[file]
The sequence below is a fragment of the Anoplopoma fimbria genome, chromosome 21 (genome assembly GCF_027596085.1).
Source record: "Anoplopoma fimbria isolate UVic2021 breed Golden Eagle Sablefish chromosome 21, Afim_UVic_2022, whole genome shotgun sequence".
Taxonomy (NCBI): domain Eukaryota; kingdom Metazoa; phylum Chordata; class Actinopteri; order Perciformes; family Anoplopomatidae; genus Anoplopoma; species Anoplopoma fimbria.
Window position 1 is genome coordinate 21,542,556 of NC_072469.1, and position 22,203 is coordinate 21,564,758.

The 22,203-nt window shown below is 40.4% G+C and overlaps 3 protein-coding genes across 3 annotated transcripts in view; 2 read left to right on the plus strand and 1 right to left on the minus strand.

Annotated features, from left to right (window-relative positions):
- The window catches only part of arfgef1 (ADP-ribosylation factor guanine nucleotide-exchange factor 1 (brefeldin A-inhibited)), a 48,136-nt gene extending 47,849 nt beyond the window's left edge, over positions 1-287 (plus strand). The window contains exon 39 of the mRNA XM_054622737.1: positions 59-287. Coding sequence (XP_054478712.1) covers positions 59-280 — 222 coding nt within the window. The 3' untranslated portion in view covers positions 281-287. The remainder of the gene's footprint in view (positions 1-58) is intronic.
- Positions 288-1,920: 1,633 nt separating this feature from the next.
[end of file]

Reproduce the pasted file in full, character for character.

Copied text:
The sequence below is a fragment of the Anoplopoma fimbria genome, chromosome 21 (genome assembly GCF_027596085.1).
Source record: "Anoplopoma fimbria isolate UVic2021 breed Golden Eagle Sablefish chromosome 21, Afim_UVic_2022, whole genome shotgun sequence".
Taxonomy (NCBI): domain Eukaryota; kingdom Metazoa; phylum Chordata; class Actinopteri; order Perciformes; family Anoplopomatidae; genus Anoplopoma; species Anoplopoma fimbria.
Window position 1 is genome coordinate 21,542,556 of NC_072469.1, and position 22,203 is coordinate 21,564,758.

The 22,203-nt window shown below is 40.4% G+C and overlaps 3 protein-coding genes across 3 annotated transcripts in view; 2 read left to right on the plus strand and 1 right to left on the minus strand.

Annotated features, from left to right (window-relative positions):
- The window catches only part of arfgef1 (ADP-ribosylation factor guanine nucleotide-exchange factor 1 (brefeldin A-inhibited)), a 48,136-nt gene extending 47,849 nt beyond the window's left edge, over positions 1-287 (plus strand). The window contains exon 39 of the mRNA XM_054622737.1: positions 59-287. Coding sequence (XP_054478712.1) covers positions 59-280 — 222 coding nt within the window. The 3' untranslated portion in view covers positions 281-287. The remainder of the gene's footprint in view (positions 1-58) is intronic.
- Positions 288-1,920: 1,633 nt separating this feature from the next.